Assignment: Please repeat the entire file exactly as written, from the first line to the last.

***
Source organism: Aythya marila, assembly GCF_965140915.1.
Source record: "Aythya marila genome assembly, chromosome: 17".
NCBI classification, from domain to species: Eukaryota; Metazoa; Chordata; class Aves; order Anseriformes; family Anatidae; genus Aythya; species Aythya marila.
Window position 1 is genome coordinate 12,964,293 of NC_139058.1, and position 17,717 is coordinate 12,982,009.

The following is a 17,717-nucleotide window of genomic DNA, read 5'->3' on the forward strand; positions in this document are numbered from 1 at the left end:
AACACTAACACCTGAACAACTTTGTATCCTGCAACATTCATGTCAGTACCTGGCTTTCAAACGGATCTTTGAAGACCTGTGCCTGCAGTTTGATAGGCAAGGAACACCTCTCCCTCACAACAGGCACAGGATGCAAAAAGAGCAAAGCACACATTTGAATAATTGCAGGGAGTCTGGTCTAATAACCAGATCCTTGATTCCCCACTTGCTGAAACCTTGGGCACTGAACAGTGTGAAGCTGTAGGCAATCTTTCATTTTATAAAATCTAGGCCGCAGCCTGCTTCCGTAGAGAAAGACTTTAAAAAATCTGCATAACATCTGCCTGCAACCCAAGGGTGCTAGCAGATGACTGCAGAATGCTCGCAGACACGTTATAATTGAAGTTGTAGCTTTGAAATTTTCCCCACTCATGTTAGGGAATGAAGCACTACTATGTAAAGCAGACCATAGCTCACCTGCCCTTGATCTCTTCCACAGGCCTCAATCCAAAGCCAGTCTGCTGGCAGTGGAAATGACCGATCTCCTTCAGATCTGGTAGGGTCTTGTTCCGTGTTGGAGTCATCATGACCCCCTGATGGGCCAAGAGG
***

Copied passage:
Source organism: Aythya marila, assembly GCF_965140915.1.
Source record: "Aythya marila genome assembly, chromosome: 17".
NCBI classification, from domain to species: Eukaryota; Metazoa; Chordata; class Aves; order Anseriformes; family Anatidae; genus Aythya; species Aythya marila.
Window position 1 is genome coordinate 12,964,293 of NC_139058.1, and position 17,717 is coordinate 12,982,009.

The following is a 17,717-nucleotide window of genomic DNA, read 5'->3' on the forward strand; positions in this document are numbered from 1 at the left end:
AACACTAACACCTGAACAACTTTGTATCCTGCAACATTCATGTCAGTACCTGGCTTTCAAACGGATCTTTGAAGACCTGTGCCTGCAGTTTGATAGGCAAGGAACACCTCTCCCTCACAACAGGCACAGGATGCAAAAAGAGCAAAGCACACATTTGAATAATTGCAGGGAGTCTGGTCTAATAACCAGATCCTTGATTCCCCACTTGCTGAAACCTTGGGCACTGAACAGTGTGAAGCTGTAGGCAATCTTTCATTTTATAAAATCTAGGCCGCAGCCTGCTTCCGTAGAGAAAGACTTTAAAAAATCTGCATAACATCTGCCTGCAACCCAAGGGTGCTAGCAGATGACTGCAGAATGCTCGCAGACACGTTATAATTGAAGTTGTAGCTTTGAAATTTTCCCCACTCATGTTAGGGAATGAAGCACTACTATGTAAAGCAGACCATAGCTCACCTGCCCTTGATCTCTTCCACAGGCCTCAATCCAAAGCCAGTCTGCTGGCAGTGGAAATGACCGATCTCCTTCAGATCTGGTAGGGTCTTGTTCCGTGTTGGAGTCATCATGACCCCCTGATGGGCCAAGAGG